Today, Congressman Diane Black (R-TN) and Pro-Life Caucus Chairmen Representatives Chris Smith (R-NJ) and Dan Lipinski (D-IL) hosted a press conference marking the 40th anniversary of Roe v. Wade decision that made abortion legal and paved the way for 55 million abortions. The Congressmen were joined by victims of abortion who spoke from the heart about their private experiences.
"Since I entered the working world as a nurse over forty years ago, women have broken through unthinkable barriers. While we have made significant progress towards gender equality, a new form of injustice has taken root in our society -- injustice masked by the façade of empowerment and freedom," said Black. "Forty years after Roe v. Wade, the reality is, one third of my daughters and granddaughters' peers are not here to benefit from the progress we have made and share in our hopes and dreams for the future. As Martin Luther King Jr. once said, "injustice anywhere is a threat to justice everywhere,'" said Congressman Black.
"The pro-life movement is not only on the side of compassion, justice, and inclusion; we are on the right side of responsible science and of history," Smith said. "Someday future generations will look back on America and wonder how and why such a seemingly enlightened society, so blessed and endowed with education, advanced science, information, wealth and opportunity could have failed to protect the innocent and inconvenient."
"The 40th anniversary of Roe v. Wade is a sad occasion. In that time more than 55 million babies were denied the right to life," said Lipinski. "While we mourn for the babies and their mothers, we in the pro-life movement must rededicate ourselves to prayer and action to protect life. In Washington we must continue to focus on changing our nation's laws. But we all must also be committed to changing hearts and minds, along with caring for expectant mothers and their babies."
In addition to the members of Congress, victims of abortion also spoke about the legacy of the Roe v. Wade decision and the true impact of abortion:
Marcia Carroll experienced the impact of Roe v. Wade when her daughter was secretly taken across state lines for an abortion without parental knowledge or consent: "As a result of this legal abortion that was completed unbeknownst to me, my daughter suffered years of depression, intense grief, post-traumatic stress disorder, nightmares, thoughts and even attempts of suicide. Only with years of counseling are we able to cope with the affects and consequences of that day."
Olivia Gans Turner, the director of American Victims of Abortion who helped organize one of the nation's first peer-to-peer post-abortion groups after suffering an acute emotional reaction to her own abortion experience, said: "Legalized abortion has created an industry which denies women information and support to have their children. Women need better options than the death of their baby, when facing abuse, poverty, lack of education, or health risks. Abortion never solves those problems and often makes things much worse. Forty years after Roe v. Wade women still find themselves struggling to find answers and support when pregnant that respect both mother and child. Abortion is promoted as the only answer to a complex life situation without regard for what comes after."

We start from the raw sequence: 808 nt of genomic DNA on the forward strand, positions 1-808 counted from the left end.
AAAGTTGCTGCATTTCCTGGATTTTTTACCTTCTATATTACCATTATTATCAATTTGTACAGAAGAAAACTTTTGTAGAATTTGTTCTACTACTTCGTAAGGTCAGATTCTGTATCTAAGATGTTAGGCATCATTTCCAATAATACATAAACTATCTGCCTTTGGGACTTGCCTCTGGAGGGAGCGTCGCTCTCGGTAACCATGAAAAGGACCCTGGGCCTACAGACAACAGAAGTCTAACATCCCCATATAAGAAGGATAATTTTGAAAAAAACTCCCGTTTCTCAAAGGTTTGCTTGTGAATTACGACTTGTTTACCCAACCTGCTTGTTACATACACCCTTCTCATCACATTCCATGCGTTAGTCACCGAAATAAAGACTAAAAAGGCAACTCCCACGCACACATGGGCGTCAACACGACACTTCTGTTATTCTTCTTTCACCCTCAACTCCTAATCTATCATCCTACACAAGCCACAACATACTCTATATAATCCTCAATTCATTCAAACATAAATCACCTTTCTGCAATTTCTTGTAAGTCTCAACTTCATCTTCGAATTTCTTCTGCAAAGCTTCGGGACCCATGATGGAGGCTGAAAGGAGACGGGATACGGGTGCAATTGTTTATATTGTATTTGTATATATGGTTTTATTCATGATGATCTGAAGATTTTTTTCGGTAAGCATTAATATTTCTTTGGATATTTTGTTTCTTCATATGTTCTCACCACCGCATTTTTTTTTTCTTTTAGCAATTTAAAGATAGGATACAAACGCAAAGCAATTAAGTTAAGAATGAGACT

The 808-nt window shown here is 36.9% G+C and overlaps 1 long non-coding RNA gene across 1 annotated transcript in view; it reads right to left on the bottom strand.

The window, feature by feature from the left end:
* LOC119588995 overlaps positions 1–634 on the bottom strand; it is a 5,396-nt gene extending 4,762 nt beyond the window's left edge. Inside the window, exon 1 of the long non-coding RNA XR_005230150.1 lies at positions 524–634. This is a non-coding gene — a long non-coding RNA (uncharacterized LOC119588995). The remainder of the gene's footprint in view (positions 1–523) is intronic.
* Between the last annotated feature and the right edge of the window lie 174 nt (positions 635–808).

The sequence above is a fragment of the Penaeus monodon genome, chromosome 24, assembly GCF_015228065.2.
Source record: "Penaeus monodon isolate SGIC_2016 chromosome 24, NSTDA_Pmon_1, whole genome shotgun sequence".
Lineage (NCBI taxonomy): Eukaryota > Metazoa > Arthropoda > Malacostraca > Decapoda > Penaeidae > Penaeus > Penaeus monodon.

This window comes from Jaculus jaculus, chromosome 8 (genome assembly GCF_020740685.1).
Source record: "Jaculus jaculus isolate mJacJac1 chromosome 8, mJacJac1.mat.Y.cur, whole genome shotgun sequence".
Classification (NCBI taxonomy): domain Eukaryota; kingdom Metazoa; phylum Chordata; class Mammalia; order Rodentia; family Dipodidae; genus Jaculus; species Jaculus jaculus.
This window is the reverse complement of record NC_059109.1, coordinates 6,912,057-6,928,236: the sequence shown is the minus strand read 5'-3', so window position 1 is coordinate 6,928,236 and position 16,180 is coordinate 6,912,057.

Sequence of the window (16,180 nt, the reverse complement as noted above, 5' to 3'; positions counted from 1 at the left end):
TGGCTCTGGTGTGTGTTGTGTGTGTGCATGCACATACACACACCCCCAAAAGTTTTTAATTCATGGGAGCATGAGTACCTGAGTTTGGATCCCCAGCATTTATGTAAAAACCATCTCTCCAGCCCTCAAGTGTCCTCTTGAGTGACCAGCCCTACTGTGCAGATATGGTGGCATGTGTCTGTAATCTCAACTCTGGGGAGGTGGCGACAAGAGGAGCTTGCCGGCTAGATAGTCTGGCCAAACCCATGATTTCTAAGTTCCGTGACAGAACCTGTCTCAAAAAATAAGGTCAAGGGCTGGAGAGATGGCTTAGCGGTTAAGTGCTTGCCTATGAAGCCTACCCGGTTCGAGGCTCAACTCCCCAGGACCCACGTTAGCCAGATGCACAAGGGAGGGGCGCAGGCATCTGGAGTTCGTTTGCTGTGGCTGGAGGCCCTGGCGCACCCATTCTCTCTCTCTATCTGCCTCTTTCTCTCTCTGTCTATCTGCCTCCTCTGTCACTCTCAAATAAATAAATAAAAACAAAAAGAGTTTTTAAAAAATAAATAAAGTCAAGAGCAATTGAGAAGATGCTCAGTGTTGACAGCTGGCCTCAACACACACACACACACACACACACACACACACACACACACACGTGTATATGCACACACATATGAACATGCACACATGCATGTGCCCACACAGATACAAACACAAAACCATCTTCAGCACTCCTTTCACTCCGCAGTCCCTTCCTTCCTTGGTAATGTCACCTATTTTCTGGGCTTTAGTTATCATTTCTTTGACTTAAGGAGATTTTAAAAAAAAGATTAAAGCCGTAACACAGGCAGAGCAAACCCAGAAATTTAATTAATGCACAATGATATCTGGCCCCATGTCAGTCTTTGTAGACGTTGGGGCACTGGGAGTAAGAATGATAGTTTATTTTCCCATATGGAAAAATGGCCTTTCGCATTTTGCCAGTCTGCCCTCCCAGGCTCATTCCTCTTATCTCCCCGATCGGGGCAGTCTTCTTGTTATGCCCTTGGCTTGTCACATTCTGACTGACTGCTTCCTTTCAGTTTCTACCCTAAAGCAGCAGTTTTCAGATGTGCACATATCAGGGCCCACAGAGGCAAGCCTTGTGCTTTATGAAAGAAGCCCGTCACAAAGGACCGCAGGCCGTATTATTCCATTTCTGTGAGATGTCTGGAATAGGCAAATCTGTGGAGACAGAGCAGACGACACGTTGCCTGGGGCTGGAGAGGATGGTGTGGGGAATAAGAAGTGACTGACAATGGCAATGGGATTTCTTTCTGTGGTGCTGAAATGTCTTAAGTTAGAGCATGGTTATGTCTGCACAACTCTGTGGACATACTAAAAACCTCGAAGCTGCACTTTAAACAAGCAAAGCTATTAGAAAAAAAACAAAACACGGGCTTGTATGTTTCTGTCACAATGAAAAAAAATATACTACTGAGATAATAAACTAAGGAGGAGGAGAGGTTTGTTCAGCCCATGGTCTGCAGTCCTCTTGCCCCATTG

Linda Shrewsbury is a founding member of American Victims of Abortion (AVA) and Black Americans for Life (BAF) who shared her own abortion experience: "I was shocked to discover the racist, elitist's roots of abortion, and further to learn that the philosophy underpinning the U.S. pro-abortion movement is also the grounds of the Jewish Holocaust in Germany. Eugenicists closely associated with Margaret Sanger, the founder of Planned Parenthood, in fact exported U.S. eugenics to the Third Reich Margaret Sanger's contempt and disdain for people she deemed inferior was no secret. Her writing conveyed it openly. Eugenics viewed abortion as a preferred strategy for population control, but individual women and men--the procreators have to be persuaded. How convenient to pose their compliance with destroying their offspring as their choice and their right. For Planned Parenthood--mission accomplished. Thirty percent of all abortions in America are on Black women and children."
Irene Beltrain, California regional director of Silent No More Awareness Campaign, whose life was changed after she aborted her daughter, stated: "I felt deep anguish in the core of my soul when I ended the life of my own child for the sake of convenience. At the clinic I was treated like livestock being herded from one step to the next. I felt like I had a number on my back and a dollar sign on my face. I was inconsolable the entire time at the clinic and didn't have the strength to engage in simple conversation with staff. When the abortionist administered the poison in my stomach I was mortified and shocked because I felt my child kick and turn very hastily. Years later I found out she was being burned and could feel the pain."
Kelly Stauffer had a second trimester abortion when she was just 14 years old and spoke to the pain and suffering she experienced as a result: "I can still, 17 years later, vividly remember the five-day process of being slowly and painfully dilated, of laying on an examination table and feeling the baby inside me frantically demand my attention right before the abortionists needle ended her life, and feeling utterly alone as I was forced into labor, delivering my baby's lifeless body. No, life sadly was never the same. I hated myself. I tried to numb my pain in any way I could find, drugs, alcohol, food, meaningless relationships, but nothing took away the deep darkness that overwhelmed my soul."